Short of praising myself, the Nigerian press was very generous to him because of his antecedents as the Chief of Army Staff. He was then detribalised. He called people by their first names. He looked into the welfare of soldiers and officers under him as well as those who were not even under him. So when the coup against Buhari happened, the ovation was very loud for Babangida, saying here was the man who would solve the problems of the country. Everybody was saying He was God sent.

But as time went by, it was discovered that not all that glittered was gold. We thought at the initial stage that we were going into a welfarist government. Gradually, things were taking a turn for the worst. The people were becoming poorer through our policies. And those who dared protest were either thrown into detention or brutalised. Those were the accusations that General Babangida himself on assuming office levelled against the government of Generals Babangida and Idiagbon. When he started getting into these, some of us who were closer to him tried to appeal to him. But you know in the army there is a limit to how you can go.

Was he not listening to his advisers?

You remember Chief Olu Falae was one-time Secretary to the Government and Head of Service. He was a professional to the core. But it is one thing in the military for you to be a professional and it is another thing to be under a commander who doesn’t care what you know. So that’s the problem with the army. There are still traces of that in the army today but the army is changing. Thank God. However, it is not what you know in the army. There is a saying in the army that if you know your rights and you are not given, what can you do?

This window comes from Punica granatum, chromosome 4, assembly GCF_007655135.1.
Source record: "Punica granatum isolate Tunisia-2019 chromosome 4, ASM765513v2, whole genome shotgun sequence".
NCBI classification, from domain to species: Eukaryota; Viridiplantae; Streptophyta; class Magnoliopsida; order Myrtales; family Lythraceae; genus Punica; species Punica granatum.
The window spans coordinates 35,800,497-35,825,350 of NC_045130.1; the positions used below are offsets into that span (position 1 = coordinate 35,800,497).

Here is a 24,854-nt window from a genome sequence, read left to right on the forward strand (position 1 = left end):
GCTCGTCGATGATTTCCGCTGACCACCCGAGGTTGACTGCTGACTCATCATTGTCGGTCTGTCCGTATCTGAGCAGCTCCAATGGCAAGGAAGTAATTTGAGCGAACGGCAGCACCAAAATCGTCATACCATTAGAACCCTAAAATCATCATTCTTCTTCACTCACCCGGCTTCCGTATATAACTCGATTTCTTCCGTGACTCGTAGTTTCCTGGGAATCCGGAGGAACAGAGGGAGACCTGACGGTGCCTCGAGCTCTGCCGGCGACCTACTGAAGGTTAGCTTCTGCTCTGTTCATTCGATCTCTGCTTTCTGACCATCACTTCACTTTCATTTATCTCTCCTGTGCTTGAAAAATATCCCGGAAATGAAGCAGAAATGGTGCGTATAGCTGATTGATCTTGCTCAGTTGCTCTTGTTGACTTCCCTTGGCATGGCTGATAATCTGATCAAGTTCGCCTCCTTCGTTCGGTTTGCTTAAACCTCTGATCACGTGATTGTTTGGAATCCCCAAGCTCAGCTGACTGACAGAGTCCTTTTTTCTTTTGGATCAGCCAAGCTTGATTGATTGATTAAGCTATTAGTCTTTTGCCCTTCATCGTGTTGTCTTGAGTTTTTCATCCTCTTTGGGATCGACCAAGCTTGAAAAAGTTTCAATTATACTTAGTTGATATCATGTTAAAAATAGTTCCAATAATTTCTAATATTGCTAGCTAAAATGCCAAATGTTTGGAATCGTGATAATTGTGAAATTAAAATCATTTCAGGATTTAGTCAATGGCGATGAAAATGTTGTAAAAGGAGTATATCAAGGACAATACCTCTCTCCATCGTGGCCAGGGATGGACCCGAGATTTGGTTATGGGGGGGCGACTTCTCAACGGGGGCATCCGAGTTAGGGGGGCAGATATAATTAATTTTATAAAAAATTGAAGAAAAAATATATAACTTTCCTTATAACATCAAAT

However, I wasn’t privy to the meetings between Babangida and the likes of Falae. But some of us were sounding boards to what was going on. We collected data from newspaper clippings and so on. We collected bits of information from friends and from what people were saying and handed them over to him. But it was left for him to either take action the way we thought it should be done or he did it his own way.

Some observers were of the opinion that your regime seemed to liberalise drug running, a malaise that General Buhari was accused of handling in a draconian manner. What do you have to say about this?

Well, the records are there for everybody to see. When we were in the army, as chief of staff, one of the assignments that I catered for was handling people coming in and out through the airports. I would be sent to clear the people. At the material time, I wasn’t aware that anything was wrong.







Pinterest

Leave a Reply

naija-center-news-1